8 oz butter
flavorings/seasonings of choice***

What You Do:
Let your butter and cream cheese come to room temperature. Put it in a mixing bowl with the flavorings of your choice and beat until fluffy like frosting.
At this point you have a couple of serving options. You can just put the whole mess in a pint jar in the fridge and scoop out a spoonful any time you feel like it. Another option is to scoop it into bite size piles on a waxed paper lined baking sheet and freeze. Store in an airtight container in the freezer and let soften for a moment before you eat it. You could also spread the mixture into an 8 in baking dish lined with wax paper, freeze until solid enough to cut, then cut into bite sized pieces and store in the freezer.

Flavor ideas:
Strawberry lemonade: lemon and strawberry extracts and sweetener of choice
Caramel Pecan: sugar-free Toriani syrup and chopped pecans (I like roasted salted ones the best!), for extra yumminess drizzle with melted dark chocolate

Living Low-Carb

Since several of us Mower ladies are trying to follow a more low-carb lifestyle, I thought I'd share some of our favorite recipes. I'd thought about typing up posts for each individual meal, but then I realized that most of them are already available online anyways so why do extra work?! So, without further ado, here are 45 of our favorite Low-Carb/High-Fat recipes.

Key:
*Favorites
^Quick/easy


Breakfast:
Eggs are the easiest LC breakfast, but I have eaten so many of those that I can barely choke them down anymore. I often skip breakfast and just have a mid-morning snack to tide me over until lunch. When I do eat breakfast, here are some things that I eat:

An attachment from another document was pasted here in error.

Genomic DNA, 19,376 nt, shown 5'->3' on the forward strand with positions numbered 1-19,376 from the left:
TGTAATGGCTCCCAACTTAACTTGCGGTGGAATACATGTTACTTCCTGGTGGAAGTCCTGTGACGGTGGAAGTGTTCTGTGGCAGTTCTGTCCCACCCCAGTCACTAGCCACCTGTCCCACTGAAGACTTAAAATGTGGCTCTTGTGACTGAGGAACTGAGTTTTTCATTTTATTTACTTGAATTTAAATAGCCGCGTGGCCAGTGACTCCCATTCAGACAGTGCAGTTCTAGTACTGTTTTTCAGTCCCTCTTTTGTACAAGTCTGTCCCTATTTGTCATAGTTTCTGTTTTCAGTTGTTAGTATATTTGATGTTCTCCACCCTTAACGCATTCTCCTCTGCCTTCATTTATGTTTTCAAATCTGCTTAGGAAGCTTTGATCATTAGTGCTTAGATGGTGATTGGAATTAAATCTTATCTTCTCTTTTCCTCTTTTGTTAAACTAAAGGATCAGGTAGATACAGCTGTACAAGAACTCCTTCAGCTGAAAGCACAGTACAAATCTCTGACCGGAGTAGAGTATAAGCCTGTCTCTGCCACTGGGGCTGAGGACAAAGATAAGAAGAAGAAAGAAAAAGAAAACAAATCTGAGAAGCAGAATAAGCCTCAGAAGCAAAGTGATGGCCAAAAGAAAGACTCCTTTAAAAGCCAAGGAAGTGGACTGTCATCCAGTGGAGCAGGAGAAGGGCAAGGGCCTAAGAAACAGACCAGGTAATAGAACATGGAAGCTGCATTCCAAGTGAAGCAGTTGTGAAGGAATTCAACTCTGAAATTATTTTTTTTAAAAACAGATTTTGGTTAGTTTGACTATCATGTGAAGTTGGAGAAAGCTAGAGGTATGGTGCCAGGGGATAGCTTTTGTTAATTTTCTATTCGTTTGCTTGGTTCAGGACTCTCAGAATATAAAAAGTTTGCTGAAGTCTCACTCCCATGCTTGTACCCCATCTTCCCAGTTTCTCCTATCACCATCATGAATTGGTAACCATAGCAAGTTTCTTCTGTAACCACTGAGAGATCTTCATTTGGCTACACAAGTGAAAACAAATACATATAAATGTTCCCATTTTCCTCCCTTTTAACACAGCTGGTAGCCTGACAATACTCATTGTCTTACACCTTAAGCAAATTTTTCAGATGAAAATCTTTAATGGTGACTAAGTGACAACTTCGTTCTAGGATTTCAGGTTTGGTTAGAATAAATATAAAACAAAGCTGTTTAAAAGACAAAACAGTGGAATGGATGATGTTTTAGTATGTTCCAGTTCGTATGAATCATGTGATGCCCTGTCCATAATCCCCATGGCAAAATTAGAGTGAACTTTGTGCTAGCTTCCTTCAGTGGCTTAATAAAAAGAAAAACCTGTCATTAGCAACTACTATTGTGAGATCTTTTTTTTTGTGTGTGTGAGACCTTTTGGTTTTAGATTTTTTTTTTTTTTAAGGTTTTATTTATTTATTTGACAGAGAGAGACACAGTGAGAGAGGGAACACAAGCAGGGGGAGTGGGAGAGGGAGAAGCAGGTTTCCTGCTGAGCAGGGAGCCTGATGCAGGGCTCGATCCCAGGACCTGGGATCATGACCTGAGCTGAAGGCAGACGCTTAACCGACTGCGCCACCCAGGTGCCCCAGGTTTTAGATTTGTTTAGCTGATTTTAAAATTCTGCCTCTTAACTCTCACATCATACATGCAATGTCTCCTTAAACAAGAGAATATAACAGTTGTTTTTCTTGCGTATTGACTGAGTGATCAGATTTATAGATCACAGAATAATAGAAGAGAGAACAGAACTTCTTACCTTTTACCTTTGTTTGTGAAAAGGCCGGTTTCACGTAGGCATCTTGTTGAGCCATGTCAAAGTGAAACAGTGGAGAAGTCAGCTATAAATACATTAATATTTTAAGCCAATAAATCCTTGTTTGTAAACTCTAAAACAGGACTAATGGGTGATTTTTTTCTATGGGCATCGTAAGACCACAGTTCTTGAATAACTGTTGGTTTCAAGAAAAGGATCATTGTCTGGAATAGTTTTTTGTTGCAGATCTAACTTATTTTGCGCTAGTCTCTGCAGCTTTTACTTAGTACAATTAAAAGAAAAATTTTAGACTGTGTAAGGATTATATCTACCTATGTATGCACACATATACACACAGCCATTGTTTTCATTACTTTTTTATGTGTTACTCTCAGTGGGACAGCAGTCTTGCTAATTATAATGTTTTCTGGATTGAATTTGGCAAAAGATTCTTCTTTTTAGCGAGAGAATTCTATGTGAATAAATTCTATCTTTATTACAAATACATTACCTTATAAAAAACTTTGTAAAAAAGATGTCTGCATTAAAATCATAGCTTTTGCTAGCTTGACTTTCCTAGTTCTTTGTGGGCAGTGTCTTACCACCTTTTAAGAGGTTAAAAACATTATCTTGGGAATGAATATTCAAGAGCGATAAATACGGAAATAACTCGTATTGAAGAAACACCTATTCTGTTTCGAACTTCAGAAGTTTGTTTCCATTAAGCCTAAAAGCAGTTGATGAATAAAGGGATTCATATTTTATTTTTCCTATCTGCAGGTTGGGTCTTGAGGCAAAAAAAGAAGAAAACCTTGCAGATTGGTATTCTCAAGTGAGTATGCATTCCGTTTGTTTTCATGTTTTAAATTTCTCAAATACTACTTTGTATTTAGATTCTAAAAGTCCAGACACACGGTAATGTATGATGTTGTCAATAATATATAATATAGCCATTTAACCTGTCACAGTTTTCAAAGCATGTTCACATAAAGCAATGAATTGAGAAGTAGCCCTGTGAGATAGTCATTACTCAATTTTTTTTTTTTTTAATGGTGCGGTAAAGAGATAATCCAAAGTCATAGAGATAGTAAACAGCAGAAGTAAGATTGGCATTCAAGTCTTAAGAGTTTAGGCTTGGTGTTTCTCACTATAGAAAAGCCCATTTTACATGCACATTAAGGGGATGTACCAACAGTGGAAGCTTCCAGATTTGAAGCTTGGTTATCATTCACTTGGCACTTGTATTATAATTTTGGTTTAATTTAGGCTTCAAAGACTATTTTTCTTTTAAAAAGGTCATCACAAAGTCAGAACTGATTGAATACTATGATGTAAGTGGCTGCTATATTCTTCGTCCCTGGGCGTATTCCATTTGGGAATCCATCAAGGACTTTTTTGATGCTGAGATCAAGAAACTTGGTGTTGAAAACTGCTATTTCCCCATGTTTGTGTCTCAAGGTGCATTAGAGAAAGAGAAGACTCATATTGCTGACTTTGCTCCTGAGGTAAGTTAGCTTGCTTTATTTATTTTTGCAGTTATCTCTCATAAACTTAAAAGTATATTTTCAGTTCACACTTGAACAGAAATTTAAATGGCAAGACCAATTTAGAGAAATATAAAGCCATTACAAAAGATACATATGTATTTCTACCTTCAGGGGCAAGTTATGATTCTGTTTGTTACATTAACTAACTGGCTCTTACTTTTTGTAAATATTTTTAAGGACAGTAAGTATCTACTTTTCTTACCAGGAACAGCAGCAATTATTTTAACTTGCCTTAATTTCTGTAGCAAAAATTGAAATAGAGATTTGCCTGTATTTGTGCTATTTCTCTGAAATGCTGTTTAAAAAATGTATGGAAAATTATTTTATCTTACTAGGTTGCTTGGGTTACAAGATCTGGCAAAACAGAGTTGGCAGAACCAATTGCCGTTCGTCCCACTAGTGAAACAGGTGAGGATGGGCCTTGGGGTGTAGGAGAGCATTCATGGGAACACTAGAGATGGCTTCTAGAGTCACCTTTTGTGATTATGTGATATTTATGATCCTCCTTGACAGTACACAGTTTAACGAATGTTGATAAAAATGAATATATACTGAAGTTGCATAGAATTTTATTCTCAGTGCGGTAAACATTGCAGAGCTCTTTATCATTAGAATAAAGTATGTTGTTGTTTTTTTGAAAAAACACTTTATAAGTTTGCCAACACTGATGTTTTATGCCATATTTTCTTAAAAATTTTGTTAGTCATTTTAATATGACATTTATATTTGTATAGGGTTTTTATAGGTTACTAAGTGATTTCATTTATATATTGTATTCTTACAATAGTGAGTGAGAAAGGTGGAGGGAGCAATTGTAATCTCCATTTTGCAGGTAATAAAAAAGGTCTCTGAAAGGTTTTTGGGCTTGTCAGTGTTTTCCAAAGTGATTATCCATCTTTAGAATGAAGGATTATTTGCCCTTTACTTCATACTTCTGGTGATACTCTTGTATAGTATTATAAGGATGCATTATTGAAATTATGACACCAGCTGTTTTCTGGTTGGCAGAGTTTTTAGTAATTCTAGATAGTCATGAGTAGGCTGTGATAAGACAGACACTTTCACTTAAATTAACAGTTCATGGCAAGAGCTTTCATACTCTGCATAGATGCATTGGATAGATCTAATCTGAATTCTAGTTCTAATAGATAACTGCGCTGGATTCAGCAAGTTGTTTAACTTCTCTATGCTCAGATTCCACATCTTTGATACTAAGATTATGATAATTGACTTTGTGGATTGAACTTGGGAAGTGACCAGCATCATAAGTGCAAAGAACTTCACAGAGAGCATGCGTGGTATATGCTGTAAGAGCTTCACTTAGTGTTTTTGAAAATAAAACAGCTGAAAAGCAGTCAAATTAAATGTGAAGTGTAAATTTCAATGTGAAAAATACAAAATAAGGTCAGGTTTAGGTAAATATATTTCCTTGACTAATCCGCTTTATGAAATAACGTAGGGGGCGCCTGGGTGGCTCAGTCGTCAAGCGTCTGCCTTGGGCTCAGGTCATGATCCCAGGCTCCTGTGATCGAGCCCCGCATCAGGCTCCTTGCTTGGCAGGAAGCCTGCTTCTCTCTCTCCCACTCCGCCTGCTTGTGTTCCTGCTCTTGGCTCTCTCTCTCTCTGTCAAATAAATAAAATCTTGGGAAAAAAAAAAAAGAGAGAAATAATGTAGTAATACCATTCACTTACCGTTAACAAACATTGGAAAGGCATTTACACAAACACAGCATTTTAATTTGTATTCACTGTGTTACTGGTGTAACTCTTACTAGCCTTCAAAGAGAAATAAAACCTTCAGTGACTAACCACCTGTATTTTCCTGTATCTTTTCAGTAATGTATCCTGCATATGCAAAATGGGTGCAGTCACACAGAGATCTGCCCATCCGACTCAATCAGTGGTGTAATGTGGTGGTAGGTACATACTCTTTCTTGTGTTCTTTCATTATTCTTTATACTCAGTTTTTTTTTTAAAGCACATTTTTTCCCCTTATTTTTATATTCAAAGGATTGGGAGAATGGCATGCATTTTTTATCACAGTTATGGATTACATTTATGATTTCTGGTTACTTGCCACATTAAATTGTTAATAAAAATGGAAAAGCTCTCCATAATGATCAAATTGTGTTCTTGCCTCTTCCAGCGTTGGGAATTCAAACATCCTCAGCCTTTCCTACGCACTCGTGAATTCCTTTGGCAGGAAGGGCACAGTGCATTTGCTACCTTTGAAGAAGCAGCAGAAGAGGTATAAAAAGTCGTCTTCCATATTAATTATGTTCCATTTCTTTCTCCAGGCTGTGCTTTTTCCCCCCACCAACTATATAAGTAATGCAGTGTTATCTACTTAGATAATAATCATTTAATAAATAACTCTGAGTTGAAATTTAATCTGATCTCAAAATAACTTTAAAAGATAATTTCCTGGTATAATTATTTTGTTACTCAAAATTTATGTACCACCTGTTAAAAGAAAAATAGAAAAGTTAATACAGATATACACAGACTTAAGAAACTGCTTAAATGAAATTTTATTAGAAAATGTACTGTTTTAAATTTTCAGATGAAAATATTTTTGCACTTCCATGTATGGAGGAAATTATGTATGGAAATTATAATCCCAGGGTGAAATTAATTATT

*^LC Latte (No coffee. I have heavily adapted this recipe to fit what I typically have on hand, for the original see here)
Breakfast Balls
LC Waffles (with whipped cream and fruit or sugar-free Toriani syrup)
Devilled Eggs
LC Pancakes (with sugar-free Toriani syrup, usually vanilla flavor)
^Blueberry smoothie (you can sub whatever kind of berries you have on hand)

Snacks:
I find that as long as I have good snacks on hand I can do pretty well staying on the LC wagon. When I'm hungry I'm most likely to give in and grab something I shouldn't, so I use these snacks for a quick boost to keep me going until I can eat a healthy meal. 

Nuts (peanuts and roasted/salted pecans are my favorite, just don't eat too many!)

*Cookie Dough Fat Bombs (this is my favorite recipe, but you can make any flavor you want by mixing equal parts cream cheese and butter with whatever flavors/sweeteners you like)

Meat and Cheese Roll Ups (yes, roll a slice of cheese in a slice of lunch meat. Add a squirt of mustard for flavor and/or a smear of mayo for extra satiety.)